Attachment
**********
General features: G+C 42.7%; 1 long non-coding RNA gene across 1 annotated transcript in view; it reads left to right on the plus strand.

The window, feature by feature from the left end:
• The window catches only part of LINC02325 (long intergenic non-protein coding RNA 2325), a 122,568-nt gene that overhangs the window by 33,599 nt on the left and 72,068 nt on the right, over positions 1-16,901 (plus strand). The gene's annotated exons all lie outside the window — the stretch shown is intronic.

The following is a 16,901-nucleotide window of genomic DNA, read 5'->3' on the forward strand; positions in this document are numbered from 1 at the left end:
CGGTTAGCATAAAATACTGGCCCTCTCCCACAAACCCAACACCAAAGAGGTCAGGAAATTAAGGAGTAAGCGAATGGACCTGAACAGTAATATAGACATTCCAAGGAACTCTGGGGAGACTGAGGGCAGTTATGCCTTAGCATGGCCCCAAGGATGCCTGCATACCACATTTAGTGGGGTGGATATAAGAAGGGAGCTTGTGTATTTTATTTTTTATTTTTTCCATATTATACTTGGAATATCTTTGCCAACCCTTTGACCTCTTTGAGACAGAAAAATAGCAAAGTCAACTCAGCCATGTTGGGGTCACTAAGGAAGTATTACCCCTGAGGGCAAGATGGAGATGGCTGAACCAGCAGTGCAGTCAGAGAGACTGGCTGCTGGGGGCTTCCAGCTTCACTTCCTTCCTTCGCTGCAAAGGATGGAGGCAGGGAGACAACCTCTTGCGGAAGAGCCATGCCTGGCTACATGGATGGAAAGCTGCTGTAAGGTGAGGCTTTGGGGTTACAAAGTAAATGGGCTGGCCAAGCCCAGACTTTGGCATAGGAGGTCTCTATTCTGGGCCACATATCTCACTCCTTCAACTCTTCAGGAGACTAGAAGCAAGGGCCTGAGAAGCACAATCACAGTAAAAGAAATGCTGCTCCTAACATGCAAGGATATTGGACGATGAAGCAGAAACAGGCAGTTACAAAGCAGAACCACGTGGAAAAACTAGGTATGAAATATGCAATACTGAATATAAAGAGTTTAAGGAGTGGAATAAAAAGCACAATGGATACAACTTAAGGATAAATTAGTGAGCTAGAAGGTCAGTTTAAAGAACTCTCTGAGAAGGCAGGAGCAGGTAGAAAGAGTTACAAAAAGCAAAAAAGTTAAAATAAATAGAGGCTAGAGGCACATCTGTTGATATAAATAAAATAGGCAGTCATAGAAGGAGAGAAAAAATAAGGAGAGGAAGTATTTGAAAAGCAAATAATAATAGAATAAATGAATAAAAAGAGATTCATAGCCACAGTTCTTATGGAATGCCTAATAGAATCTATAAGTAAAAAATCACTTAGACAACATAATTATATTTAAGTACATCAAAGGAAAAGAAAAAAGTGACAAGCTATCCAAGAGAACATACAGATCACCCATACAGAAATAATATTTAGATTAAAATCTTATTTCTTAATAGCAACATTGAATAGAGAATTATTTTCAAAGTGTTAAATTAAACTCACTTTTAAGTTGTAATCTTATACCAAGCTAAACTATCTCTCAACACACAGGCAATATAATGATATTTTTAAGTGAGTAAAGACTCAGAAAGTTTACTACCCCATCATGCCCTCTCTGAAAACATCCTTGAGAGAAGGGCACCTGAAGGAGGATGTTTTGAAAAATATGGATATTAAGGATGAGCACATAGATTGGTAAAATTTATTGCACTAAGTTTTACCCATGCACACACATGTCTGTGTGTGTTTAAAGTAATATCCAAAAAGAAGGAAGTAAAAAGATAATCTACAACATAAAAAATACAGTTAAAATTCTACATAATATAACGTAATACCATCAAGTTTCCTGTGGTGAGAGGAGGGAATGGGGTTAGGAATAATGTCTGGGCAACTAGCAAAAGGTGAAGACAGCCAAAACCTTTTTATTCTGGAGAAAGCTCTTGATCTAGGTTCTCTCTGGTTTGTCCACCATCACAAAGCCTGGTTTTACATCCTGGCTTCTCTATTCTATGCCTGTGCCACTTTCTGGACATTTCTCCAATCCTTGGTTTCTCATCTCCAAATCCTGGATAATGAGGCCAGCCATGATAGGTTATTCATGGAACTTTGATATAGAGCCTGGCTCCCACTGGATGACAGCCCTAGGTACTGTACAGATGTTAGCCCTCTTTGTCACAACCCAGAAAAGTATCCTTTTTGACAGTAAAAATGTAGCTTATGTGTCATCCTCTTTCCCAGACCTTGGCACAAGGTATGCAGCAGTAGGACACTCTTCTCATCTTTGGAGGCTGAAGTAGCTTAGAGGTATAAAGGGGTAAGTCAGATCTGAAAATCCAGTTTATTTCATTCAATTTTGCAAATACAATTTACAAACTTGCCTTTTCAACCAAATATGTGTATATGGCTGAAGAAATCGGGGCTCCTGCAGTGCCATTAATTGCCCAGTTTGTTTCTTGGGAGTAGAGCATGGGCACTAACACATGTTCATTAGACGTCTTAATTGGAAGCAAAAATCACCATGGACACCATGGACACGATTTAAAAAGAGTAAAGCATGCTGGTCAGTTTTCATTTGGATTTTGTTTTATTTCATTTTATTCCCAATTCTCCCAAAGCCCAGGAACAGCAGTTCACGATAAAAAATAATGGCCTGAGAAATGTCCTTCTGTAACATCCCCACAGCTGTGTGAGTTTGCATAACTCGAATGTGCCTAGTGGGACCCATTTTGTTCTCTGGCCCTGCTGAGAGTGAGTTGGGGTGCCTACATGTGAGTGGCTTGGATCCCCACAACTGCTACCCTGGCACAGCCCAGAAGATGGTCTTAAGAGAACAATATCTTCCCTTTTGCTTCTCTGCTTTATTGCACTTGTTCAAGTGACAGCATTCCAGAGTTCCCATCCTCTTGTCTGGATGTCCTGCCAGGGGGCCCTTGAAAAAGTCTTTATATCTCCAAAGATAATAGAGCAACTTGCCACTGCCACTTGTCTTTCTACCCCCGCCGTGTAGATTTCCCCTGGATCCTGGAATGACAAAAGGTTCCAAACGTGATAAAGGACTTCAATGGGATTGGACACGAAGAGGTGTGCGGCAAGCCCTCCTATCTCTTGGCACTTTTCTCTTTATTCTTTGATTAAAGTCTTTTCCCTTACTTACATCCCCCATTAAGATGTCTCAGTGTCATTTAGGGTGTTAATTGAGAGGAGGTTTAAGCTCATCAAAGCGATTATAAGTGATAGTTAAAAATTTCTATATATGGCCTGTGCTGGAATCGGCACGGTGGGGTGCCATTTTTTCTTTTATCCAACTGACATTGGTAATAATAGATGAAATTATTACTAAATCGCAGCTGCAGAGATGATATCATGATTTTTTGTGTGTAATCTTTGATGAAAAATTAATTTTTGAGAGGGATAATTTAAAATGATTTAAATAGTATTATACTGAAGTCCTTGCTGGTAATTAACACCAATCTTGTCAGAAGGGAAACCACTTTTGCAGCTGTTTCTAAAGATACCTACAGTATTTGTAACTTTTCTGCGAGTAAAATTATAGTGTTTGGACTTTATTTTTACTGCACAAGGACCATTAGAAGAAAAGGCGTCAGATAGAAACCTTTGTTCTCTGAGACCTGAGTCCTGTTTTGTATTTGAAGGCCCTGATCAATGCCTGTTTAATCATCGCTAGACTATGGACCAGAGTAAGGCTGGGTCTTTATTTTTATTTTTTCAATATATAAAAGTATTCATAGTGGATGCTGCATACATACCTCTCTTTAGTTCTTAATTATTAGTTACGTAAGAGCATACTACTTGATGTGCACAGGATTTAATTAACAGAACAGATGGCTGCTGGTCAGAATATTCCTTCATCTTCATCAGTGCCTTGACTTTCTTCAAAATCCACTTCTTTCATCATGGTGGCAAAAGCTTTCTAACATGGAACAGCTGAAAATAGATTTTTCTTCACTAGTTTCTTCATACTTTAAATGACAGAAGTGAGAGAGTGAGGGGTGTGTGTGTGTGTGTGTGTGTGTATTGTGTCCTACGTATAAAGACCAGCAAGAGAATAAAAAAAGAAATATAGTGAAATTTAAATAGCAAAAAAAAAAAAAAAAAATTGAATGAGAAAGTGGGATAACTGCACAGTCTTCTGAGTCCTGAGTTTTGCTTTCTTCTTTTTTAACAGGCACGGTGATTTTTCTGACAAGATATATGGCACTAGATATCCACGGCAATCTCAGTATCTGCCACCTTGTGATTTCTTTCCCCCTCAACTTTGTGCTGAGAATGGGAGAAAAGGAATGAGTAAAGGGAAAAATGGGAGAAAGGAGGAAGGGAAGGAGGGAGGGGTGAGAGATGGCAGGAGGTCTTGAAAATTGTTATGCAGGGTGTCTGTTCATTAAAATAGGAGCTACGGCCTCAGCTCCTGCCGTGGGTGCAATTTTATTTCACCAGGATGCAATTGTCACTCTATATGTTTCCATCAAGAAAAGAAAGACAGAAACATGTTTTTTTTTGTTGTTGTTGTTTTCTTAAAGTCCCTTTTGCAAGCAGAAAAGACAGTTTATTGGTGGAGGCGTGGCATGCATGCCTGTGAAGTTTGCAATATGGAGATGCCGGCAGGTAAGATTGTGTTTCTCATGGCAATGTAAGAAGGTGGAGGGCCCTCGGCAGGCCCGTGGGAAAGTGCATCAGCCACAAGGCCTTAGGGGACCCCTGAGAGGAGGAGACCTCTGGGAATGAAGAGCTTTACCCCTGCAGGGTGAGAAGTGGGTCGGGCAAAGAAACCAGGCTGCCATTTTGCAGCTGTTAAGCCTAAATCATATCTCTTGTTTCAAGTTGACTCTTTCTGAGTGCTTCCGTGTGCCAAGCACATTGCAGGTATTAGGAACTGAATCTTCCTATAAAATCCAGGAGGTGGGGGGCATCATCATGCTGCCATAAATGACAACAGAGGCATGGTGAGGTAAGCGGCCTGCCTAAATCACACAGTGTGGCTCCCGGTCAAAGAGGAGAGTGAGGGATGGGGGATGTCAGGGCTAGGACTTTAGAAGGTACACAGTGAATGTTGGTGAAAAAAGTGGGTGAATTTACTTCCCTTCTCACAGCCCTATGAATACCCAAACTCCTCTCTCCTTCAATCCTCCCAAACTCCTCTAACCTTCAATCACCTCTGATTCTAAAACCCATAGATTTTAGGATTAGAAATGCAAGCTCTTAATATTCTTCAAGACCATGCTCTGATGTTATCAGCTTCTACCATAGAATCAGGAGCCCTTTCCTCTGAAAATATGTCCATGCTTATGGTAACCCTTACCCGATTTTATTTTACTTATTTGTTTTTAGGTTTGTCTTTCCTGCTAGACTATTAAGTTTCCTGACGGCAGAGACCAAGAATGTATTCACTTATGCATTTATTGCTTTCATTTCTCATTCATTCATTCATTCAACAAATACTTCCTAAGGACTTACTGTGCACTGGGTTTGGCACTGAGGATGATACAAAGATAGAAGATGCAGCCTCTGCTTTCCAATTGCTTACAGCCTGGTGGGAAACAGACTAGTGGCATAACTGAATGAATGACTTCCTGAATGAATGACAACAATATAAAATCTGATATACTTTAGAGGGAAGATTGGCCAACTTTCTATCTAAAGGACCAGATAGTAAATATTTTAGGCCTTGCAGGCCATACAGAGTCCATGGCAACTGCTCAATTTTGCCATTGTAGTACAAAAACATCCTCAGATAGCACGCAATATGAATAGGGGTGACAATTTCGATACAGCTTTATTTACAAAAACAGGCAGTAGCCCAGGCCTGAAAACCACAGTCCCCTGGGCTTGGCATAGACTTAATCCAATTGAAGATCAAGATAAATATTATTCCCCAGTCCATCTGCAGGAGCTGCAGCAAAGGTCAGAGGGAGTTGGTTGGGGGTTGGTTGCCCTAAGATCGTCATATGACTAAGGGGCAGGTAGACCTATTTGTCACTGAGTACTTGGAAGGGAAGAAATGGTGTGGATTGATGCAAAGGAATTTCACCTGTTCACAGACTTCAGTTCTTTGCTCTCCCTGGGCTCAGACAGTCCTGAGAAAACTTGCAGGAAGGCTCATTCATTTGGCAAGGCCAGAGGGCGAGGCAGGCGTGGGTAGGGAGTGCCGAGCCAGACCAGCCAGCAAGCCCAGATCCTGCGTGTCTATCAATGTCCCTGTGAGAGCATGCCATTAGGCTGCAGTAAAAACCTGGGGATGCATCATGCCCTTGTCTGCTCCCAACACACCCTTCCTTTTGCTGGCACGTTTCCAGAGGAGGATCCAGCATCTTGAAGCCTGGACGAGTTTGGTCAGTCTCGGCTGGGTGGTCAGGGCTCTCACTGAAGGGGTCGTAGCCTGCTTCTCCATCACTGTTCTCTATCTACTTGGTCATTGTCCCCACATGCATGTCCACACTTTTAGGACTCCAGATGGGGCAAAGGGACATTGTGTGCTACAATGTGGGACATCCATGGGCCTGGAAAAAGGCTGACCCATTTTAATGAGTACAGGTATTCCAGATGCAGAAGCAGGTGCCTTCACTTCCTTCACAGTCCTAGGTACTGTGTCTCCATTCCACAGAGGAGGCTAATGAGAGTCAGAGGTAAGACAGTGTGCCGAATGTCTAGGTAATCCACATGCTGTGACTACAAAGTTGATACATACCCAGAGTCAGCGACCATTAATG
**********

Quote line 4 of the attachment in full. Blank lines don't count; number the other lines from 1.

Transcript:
The following is a 16,901-nucleotide window of genomic DNA, read 5'->3' on the forward strand; positions in this document are numbered from 1 at the left end: